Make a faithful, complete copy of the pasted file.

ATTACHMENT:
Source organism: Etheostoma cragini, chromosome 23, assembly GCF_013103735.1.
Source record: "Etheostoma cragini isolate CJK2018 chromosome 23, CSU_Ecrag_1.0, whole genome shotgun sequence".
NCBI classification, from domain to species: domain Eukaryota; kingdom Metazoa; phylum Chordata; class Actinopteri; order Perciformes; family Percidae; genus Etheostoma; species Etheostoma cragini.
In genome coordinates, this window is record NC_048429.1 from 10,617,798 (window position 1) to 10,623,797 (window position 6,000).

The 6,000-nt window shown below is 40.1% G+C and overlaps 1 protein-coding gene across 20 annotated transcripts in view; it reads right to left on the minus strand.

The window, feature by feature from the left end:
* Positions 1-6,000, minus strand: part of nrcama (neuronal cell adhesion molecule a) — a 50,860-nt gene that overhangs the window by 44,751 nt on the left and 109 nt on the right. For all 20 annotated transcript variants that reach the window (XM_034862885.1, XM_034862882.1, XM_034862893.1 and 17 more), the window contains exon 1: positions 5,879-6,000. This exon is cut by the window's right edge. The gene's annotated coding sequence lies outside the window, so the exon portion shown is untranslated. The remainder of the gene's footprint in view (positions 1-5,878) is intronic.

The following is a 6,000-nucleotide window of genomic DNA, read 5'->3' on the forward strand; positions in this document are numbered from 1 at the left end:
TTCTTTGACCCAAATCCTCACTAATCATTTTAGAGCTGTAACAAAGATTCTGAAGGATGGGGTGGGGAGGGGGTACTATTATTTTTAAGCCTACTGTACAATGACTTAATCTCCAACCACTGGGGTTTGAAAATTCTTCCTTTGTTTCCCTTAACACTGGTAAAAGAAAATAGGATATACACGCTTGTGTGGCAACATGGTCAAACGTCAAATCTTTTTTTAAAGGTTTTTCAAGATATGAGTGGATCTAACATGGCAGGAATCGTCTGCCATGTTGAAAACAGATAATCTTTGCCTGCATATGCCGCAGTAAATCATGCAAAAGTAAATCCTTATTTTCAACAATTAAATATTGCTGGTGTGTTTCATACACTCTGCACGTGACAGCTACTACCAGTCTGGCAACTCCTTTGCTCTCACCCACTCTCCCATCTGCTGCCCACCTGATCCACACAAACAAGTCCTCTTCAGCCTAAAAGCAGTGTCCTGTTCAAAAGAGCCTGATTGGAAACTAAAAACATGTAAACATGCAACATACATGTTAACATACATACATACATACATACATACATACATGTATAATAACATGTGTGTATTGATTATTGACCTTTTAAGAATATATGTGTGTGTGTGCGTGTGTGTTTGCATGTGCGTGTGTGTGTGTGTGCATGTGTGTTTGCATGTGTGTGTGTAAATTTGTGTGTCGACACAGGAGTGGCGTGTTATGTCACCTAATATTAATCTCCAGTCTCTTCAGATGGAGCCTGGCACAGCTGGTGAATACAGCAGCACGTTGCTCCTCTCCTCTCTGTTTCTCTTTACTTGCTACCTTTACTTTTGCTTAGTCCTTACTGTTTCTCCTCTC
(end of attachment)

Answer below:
Source organism: Etheostoma cragini, chromosome 23, assembly GCF_013103735.1.
Source record: "Etheostoma cragini isolate CJK2018 chromosome 23, CSU_Ecrag_1.0, whole genome shotgun sequence".
NCBI classification, from domain to species: domain Eukaryota; kingdom Metazoa; phylum Chordata; class Actinopteri; order Perciformes; family Percidae; genus Etheostoma; species Etheostoma cragini.
In genome coordinates, this window is record NC_048429.1 from 10,617,798 (window position 1) to 10,623,797 (window position 6,000).

The 6,000-nt window shown below is 40.1% G+C and overlaps 1 protein-coding gene across 20 annotated transcripts in view; it reads right to left on the minus strand.

The window, feature by feature from the left end:
* Positions 1-6,000, minus strand: part of nrcama (neuronal cell adhesion molecule a) — a 50,860-nt gene that overhangs the window by 44,751 nt on the left and 109 nt on the right. For all 20 annotated transcript variants that reach the window (XM_034862885.1, XM_034862882.1, XM_034862893.1 and 17 more), the window contains exon 1: positions 5,879-6,000. This exon is cut by the window's right edge. The gene's annotated coding sequence lies outside the window, so the exon portion shown is untranslated. The remainder of the gene's footprint in view (positions 1-5,878) is intronic.

The following is a 6,000-nucleotide window of genomic DNA, read 5'->3' on the forward strand; positions in this document are numbered from 1 at the left end:
TTCTTTGACCCAAATCCTCACTAATCATTTTAGAGCTGTAACAAAGATTCTGAAGGATGGGGTGGGGAGGGGGTACTATTATTTTTAAGCCTACTGTACAATGACTTAATCTCCAACCACTGGGGTTTGAAAATTCTTCCTTTGTTTCCCTTAACACTGGTAAAAGAAAATAGGATATACACGCTTGTGTGGCAACATGGTCAAACGTCAAATCTTTTTTTAAAGGTTTTTCAAGATATGAGTGGATCTAACATGGCAGGAATCGTCTGCCATGTTGAAAACAGATAATCTTTGCCTGCATATGCCGCAGTAAATCATGCAAAAGTAAATCCTTATTTTCAACAATTAAATATTGCTGGTGTGTTTCATACACTCTGCACGTGACAGCTACTACCAGTCTGGCAACTCCTTTGCTCTCACCCACTCTCCCATCTGCTGCCCACCTGATCCACACAAACAAGTCCTCTTCAGCCTAAAAGCAGTGTCCTGTTCAAAAGAGCCTGATTGGAAACTAAAAACATGTAAACATGCAACATACATGTTAACATACATACATACATACATACATACATACATGTATAATAACATGTGTGTATTGATTATTGACCTTTTAAGAATATATGTGTGTGTGTGCGTGTGTGTTTGCATGTGCGTGTGTGTGTGTGTGCATGTGTGTTTGCATGTGTGTGTGTAAATTTGTGTGTCGACACAGGAGTGGCGTGTTATGTCACCTAATATTAATCTCCAGTCTCTTCAGATGGAGCCTGGCACAGCTGGTGAATACAGCAGCACGTTGCTCCTCTCCTCTCTGTTTCTCTTTACTTGCTACCTTTACTTTTGCTTAGTCCTTACTGTTTCTCCTCTC